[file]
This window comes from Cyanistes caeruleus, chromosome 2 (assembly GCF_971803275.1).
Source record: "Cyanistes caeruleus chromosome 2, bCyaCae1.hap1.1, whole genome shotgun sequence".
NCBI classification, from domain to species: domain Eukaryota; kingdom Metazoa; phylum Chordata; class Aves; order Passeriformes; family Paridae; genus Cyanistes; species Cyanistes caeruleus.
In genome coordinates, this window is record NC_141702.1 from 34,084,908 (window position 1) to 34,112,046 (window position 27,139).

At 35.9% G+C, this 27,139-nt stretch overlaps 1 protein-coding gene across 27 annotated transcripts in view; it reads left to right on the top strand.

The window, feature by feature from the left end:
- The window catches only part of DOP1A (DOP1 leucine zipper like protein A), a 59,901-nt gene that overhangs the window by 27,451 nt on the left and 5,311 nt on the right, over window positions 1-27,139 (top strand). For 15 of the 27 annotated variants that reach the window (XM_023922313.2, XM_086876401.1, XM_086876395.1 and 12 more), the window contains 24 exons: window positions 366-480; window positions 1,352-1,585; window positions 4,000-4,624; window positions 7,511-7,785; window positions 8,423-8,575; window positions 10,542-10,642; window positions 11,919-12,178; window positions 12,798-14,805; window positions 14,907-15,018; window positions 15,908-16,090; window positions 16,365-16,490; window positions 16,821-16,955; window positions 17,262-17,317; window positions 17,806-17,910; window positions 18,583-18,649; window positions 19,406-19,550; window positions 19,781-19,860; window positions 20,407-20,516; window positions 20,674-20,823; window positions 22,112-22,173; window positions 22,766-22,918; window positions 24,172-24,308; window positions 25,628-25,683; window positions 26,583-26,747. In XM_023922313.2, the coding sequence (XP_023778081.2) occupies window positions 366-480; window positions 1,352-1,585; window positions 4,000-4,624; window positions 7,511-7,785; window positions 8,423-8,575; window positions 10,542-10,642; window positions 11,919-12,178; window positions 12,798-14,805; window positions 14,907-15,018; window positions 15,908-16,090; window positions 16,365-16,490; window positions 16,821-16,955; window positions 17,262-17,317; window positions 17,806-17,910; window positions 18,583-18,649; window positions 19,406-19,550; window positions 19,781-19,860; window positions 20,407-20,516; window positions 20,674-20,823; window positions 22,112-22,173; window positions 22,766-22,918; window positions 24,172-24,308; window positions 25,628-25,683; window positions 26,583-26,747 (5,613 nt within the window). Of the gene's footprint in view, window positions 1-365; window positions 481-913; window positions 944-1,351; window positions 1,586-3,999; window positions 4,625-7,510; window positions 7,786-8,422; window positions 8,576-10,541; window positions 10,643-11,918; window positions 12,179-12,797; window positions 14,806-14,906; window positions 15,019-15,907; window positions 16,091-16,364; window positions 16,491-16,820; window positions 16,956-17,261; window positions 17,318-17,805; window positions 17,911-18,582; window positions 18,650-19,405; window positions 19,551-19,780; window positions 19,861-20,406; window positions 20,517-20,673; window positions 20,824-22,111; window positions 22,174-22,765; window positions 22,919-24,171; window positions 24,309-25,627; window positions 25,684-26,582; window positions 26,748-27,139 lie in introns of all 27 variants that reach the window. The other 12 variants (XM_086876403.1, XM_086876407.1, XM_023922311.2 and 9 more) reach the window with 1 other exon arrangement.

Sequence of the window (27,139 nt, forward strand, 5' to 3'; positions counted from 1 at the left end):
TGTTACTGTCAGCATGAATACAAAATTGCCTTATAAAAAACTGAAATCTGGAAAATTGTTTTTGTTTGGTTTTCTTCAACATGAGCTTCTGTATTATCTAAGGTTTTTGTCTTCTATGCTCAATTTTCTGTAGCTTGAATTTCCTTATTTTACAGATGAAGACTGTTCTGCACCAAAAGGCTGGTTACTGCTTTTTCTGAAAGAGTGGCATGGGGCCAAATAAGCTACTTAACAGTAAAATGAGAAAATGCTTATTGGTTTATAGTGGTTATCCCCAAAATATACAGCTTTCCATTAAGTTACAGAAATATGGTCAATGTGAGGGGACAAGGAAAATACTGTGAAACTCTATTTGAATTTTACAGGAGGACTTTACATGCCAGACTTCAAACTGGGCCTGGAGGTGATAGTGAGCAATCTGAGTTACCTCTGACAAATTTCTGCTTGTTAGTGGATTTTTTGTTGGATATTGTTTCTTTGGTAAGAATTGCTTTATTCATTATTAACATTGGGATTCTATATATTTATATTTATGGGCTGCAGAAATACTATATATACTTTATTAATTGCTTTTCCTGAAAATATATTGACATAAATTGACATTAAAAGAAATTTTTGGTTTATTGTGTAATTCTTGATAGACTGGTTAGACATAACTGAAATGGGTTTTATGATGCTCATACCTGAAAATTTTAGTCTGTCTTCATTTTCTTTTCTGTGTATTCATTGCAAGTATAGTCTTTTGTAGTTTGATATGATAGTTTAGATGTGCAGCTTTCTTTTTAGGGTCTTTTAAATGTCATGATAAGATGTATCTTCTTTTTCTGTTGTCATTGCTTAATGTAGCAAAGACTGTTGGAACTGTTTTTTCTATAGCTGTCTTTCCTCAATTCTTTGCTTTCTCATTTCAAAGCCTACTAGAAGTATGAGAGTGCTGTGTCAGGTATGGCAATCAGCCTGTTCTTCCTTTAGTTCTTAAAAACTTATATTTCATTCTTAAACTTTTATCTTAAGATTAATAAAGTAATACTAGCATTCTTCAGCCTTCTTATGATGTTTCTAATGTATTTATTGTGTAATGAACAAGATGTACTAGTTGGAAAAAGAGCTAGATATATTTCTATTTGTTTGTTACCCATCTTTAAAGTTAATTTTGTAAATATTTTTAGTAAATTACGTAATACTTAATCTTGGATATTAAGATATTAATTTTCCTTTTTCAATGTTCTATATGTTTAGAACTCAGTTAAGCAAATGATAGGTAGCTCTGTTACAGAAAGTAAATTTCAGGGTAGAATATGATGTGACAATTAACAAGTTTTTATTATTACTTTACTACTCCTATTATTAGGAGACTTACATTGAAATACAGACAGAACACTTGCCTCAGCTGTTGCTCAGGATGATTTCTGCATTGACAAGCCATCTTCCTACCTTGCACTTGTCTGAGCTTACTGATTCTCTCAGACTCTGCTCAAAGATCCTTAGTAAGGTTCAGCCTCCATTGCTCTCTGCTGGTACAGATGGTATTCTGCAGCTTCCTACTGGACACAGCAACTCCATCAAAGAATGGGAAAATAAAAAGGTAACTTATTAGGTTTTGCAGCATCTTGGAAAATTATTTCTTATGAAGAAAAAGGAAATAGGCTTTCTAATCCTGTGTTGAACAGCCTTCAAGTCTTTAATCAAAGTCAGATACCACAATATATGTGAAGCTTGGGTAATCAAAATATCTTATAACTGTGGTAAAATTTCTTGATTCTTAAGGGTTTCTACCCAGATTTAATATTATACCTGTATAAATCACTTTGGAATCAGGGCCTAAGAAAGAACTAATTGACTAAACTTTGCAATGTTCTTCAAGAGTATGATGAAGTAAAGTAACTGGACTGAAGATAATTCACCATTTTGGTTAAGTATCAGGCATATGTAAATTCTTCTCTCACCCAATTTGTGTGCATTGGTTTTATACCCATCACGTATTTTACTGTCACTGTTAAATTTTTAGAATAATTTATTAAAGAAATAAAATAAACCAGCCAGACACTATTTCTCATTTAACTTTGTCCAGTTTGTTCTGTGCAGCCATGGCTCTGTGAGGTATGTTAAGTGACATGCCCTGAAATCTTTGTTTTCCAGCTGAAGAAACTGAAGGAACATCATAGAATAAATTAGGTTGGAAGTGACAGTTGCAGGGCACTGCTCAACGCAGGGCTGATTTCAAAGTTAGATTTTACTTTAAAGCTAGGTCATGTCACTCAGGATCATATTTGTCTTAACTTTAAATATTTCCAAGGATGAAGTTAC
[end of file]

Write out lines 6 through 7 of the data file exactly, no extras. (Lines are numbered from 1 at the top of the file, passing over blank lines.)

The window, feature by feature from the left end:
- The window catches only part of DOP1A (DOP1 leucine zipper like protein A), a 59,901-nt gene that overhangs the window by 27,451 nt on the left and 5,311 nt on the right, over window positions 1-27,139 (top strand). For 15 of the 27 annotated variants that reach the window (XM_023922313.2, XM_086876401.1, XM_086876395.1 and 12 more), the window contains 24 exons: window positions 366-480; window positions 1,352-1,585; window positions 4,000-4,624; window positions 7,511-7,785; window positions 8,423-8,575; window positions 10,542-10,642; window positions 11,919-12,178; window positions 12,798-14,805; window positions 14,907-15,018; window positions 15,908-16,090; window positions 16,365-16,490; window positions 16,821-16,955; window positions 17,262-17,317; window positions 17,806-17,910; window positions 18,583-18,649; window positions 19,406-19,550; window positions 19,781-19,860; window positions 20,407-20,516; window positions 20,674-20,823; window positions 22,112-22,173; window positions 22,766-22,918; window positions 24,172-24,308; window positions 25,628-25,683; window positions 26,583-26,747. In XM_023922313.2, the coding sequence (XP_023778081.2) occupies window positions 366-480; window positions 1,352-1,585; window positions 4,000-4,624; window positions 7,511-7,785; window positions 8,423-8,575; window positions 10,542-10,642; window positions 11,919-12,178; window positions 12,798-14,805; window positions 14,907-15,018; window positions 15,908-16,090; window positions 16,365-16,490; window positions 16,821-16,955; window positions 17,262-17,317; window positions 17,806-17,910; window positions 18,583-18,649; window positions 19,406-19,550; window positions 19,781-19,860; window positions 20,407-20,516; window positions 20,674-20,823; window positions 22,112-22,173; window positions 22,766-22,918; window positions 24,172-24,308; window positions 25,628-25,683; window positions 26,583-26,747 (5,613 nt within the window). Of the gene's footprint in view, window positions 1-365; window positions 481-913; window positions 944-1,351; window positions 1,586-3,999; window positions 4,625-7,510; window positions 7,786-8,422; window positions 8,576-10,541; window positions 10,643-11,918; window positions 12,179-12,797; window positions 14,806-14,906; window positions 15,019-15,907; window positions 16,091-16,364; window positions 16,491-16,820; window positions 16,956-17,261; window positions 17,318-17,805; window positions 17,911-18,582; window positions 18,650-19,405; window positions 19,551-19,780; window positions 19,861-20,406; window positions 20,517-20,673; window positions 20,824-22,111; window positions 22,174-22,765; window positions 22,919-24,171; window positions 24,309-25,627; window positions 25,684-26,582; window positions 26,748-27,139 lie in introns of all 27 variants that reach the window. The other 12 variants (XM_086876403.1, XM_086876407.1, XM_023922311.2 and 9 more) reach the window with 1 other exon arrangement.